5 Reasons Why Cats Lick You
We humans tend to think that when animals lick us, they are showing us their love. But is that really accurate, especially when the tongue of your cat feels like it’s sanding your skin off? Or is there some other reason they are so obsessed with delivering incessant tongue lashings?
Why Cats Lick Their Owners
1. Memories of Kittenhood
Kitty gives you a tongue bath because she accepts you as a member of her family and feels completely secure when she’s with you. She remembers how her mother gave her cleanings as a kitten and now is continuing what she learned, only with the roles reversed (unless you happen to lick her as well). Your cat is nurturing you in the best way she knows how – by keeping you clean and claiming you as her own.
2. Mine, Mine, All Mine
Licking also establishes territory by marking things, cat toys, other animals, and people with her scent, which tells interlopers to stay away because this is Fluffy’s property. Mother cats lick their kittens to establish them as belonging to her, and your cat does the same to tell the world you’re hers. Cats who are siblings or are from different litters but get along quite well together will lick each other as a form of social bonding. Licking you is a gesture to bond the two of you together.
3. Pacifier Substitute
Cats who were weaned before it was time or who were orphaned develop an oral fixation that makes them excessive lickers. They missed out on their fair share of suckling and with no appropriate outlet, licking is the closest they can get to the soothing comfort that nursing gave them. Another sign of early weaning is kneading you, accompanied by satisfied purring and what looks like a smile on her face. It probably is.
4. Licking Is Like Petting
To a cat, licking her owner is her own version of petting you. Both petting and licking are forms of affection to her. Since she can’t pet you, she licks you instead. She has no idea that her tongue actually hurts, though.
5. High Anxiety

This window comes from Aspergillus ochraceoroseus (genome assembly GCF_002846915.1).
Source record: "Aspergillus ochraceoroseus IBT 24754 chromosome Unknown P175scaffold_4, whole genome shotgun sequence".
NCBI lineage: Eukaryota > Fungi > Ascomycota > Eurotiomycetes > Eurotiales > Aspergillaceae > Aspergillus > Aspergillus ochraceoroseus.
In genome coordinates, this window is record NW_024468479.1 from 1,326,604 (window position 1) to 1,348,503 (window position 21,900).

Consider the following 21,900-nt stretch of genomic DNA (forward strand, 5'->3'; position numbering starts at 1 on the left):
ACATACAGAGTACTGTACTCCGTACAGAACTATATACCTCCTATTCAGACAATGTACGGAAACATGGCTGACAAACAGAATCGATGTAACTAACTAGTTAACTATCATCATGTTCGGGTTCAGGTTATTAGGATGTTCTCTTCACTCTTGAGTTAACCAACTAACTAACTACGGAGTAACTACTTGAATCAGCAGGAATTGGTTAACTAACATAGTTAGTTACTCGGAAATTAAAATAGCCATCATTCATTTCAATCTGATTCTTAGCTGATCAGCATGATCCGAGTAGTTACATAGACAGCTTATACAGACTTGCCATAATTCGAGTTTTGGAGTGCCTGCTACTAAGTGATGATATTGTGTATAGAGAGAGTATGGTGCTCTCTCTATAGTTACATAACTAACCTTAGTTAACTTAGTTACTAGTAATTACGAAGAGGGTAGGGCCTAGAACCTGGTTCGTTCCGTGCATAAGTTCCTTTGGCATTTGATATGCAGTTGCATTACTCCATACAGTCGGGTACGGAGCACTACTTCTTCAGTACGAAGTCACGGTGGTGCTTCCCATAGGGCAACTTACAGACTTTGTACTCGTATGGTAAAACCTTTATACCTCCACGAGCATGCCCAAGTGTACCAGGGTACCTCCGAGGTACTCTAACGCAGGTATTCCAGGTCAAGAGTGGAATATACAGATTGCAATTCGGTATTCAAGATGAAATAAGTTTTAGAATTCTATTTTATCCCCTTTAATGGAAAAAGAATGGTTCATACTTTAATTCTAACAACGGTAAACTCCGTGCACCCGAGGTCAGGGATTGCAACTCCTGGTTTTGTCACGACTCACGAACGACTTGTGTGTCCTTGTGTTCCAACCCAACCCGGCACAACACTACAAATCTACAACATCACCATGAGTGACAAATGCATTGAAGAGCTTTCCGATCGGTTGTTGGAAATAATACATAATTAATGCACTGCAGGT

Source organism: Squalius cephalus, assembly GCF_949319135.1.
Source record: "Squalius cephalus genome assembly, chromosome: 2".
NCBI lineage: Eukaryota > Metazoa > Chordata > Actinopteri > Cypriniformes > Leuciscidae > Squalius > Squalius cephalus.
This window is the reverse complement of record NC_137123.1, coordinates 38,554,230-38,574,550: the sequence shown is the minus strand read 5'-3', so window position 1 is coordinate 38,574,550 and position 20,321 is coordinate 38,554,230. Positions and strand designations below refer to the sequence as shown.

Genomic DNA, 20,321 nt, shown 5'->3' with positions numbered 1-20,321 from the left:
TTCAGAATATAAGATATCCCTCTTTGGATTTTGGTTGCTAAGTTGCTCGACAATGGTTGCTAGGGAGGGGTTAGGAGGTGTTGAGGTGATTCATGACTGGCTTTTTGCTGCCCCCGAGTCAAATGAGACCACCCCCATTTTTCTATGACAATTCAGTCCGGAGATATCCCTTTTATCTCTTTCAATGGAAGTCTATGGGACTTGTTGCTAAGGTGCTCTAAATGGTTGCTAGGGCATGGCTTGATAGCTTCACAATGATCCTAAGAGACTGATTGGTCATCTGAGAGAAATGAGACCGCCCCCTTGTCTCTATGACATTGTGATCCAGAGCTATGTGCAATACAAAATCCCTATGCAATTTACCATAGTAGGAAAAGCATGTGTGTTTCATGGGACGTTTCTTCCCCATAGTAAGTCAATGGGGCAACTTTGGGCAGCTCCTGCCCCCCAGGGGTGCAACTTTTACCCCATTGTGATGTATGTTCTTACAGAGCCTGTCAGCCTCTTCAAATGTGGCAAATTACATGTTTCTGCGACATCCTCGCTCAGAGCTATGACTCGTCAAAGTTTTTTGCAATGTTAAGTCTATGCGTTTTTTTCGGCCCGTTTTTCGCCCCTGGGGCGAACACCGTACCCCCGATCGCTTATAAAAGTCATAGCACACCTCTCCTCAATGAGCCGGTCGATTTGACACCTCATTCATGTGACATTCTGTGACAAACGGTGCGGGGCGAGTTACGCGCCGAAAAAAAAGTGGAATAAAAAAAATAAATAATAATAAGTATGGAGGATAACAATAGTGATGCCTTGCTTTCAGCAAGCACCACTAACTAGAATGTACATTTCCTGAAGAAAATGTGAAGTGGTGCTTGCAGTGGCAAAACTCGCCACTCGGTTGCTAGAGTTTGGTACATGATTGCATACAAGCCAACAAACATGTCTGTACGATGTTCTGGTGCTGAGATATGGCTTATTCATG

When kitty is especially anxious, she may begin licking compulsively. That’s a good sign that she needs to be petted and cuddled to reduce her stress. If your cat seems to lick incessantly, try giving her more attention and affection to soothe her and hopefully back off the sandpapering a bit.
Why It Hurts
Your cat’s tongue is specially designed for thorough cleaning and removal of dirt and loose fur. Any cat owner whose kitty is fond of licking her hair is well aware that Fluffy’s powerful tongue is capable of actually pulling some strands out. This ability comes from the papillae covering it – hooks that face backward and are made of keratin, which also is the material that her claws are made of. The papillae actually function like a comb to separate hairs and fur to get at the dirt underneath.
Creating a No Lick Zone
While her reasons behind licking are heart-warming, and her checkered past as a kitten deprived of adequate suckling is sad, none of that will make your skin feel any better if she starts to really go to town on it. When her sanding gets to be too much, give her a little kitty massage to get a little deeper than surface petting. Or if another part of your body could use some exfoliation, redirect her there. But never reprimand or punish her for doing what comes natural. Distraction with a catnip toy or throwing a balled-up paper across the room is a much better way of dealing with getting peeled alive. She needs to know you understand.
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